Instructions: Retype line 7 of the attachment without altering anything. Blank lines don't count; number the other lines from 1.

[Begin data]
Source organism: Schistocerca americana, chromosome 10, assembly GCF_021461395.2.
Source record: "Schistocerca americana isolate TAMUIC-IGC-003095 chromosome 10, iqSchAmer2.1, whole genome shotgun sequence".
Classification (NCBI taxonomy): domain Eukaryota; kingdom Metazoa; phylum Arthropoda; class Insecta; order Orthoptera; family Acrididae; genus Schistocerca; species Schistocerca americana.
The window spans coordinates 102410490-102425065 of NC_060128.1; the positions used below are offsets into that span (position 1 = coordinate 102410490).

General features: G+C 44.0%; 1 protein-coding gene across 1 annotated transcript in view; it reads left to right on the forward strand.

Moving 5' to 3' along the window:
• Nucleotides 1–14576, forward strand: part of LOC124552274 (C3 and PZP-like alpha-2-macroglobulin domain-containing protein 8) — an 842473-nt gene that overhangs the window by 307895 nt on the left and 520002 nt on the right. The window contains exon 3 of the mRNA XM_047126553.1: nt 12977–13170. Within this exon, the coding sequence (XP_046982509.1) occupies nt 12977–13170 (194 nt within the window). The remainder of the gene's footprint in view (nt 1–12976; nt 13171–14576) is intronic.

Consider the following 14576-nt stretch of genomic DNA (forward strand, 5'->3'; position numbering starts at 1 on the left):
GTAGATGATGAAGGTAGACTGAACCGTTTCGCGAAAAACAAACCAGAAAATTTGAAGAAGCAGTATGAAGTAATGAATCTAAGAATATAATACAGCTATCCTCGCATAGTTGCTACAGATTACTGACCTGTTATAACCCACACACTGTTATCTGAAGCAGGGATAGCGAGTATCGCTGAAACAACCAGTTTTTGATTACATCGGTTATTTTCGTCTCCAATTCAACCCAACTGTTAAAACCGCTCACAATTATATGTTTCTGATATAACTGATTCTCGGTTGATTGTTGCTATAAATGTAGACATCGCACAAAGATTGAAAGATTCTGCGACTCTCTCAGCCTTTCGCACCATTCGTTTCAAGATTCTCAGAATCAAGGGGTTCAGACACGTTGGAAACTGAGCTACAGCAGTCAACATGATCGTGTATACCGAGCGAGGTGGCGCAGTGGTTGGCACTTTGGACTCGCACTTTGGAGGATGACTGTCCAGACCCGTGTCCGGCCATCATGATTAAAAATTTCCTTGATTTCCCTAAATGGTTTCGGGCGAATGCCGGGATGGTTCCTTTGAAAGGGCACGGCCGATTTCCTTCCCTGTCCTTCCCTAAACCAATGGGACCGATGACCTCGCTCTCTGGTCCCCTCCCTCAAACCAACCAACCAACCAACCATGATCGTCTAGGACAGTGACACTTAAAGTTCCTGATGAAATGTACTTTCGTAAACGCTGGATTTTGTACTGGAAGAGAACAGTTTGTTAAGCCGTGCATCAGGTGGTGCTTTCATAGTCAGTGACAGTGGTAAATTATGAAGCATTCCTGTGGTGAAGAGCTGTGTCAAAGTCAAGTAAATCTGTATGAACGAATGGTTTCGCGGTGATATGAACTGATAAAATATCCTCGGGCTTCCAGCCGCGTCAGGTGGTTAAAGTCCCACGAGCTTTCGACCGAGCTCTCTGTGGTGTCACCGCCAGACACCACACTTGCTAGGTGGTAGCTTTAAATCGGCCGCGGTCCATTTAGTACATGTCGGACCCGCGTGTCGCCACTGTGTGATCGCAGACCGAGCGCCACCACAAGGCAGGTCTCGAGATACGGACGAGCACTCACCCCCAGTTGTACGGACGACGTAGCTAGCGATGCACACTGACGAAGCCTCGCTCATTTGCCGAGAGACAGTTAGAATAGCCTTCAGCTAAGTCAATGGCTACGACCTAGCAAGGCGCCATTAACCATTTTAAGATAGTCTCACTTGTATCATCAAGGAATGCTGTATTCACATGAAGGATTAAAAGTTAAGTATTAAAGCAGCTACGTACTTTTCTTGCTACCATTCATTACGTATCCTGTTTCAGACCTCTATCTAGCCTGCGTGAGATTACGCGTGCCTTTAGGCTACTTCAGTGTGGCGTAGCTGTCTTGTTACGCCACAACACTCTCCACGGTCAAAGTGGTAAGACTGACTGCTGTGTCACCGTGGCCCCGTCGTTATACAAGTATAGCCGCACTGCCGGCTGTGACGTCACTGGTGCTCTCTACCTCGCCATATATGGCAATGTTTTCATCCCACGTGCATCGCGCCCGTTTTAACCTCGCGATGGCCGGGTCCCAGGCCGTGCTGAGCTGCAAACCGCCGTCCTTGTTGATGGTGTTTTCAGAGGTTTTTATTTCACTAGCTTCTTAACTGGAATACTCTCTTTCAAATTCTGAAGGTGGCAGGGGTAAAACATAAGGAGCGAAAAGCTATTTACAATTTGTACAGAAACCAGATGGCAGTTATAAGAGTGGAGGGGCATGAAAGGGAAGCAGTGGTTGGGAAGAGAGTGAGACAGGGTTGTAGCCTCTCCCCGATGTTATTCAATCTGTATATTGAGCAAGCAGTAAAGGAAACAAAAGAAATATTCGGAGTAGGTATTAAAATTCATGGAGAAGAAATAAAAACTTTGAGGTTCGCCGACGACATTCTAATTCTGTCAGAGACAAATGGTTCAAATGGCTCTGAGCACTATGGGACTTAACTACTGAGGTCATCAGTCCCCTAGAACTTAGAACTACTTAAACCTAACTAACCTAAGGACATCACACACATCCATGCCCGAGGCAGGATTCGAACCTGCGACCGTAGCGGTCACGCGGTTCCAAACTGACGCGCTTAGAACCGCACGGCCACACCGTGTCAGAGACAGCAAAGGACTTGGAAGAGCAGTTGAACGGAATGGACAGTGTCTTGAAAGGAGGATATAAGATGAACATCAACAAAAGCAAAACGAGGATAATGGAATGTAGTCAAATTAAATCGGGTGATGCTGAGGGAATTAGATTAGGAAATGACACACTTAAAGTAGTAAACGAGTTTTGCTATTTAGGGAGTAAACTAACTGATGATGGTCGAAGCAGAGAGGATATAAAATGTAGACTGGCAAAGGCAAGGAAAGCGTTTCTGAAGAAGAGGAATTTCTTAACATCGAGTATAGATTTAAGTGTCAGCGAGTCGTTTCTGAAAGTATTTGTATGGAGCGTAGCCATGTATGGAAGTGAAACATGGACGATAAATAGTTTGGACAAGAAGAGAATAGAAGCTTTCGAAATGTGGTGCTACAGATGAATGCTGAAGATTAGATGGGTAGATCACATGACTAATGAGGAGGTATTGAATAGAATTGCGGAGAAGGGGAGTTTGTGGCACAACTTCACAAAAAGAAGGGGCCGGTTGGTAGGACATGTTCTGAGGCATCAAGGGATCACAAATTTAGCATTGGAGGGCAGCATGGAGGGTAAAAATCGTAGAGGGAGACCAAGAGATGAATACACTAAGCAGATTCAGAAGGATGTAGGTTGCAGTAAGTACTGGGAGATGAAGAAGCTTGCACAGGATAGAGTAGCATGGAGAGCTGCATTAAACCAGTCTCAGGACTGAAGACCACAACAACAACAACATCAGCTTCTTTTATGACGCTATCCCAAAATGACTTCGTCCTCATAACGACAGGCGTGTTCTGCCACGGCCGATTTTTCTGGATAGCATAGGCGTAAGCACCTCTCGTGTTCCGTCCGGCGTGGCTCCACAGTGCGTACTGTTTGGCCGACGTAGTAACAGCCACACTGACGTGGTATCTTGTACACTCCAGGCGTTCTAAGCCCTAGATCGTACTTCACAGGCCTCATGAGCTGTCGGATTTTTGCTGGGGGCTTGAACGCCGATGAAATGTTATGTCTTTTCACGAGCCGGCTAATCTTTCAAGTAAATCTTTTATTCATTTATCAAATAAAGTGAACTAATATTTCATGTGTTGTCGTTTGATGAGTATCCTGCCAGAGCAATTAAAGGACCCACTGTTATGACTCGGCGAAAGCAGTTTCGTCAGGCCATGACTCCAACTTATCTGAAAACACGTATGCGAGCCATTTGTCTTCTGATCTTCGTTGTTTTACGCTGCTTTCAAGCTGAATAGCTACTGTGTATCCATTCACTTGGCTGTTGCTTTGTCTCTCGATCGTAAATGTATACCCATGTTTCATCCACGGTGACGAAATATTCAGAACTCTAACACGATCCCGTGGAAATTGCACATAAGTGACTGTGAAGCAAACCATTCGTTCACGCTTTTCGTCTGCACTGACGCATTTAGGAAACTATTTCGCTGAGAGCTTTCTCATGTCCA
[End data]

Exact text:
• Nucleotides 1–14576, forward strand: part of LOC124552274 (C3 and PZP-like alpha-2-macroglobulin domain-containing protein 8) — an 842473-nt gene that overhangs the window by 307895 nt on the left and 520002 nt on the right. The window contains exon 3 of the mRNA XM_047126553.1: nt 12977–13170. Within this exon, the coding sequence (XP_046982509.1) occupies nt 12977–13170 (194 nt within the window). The remainder of the gene's footprint in view (nt 1–12976; nt 13171–14576) is intronic.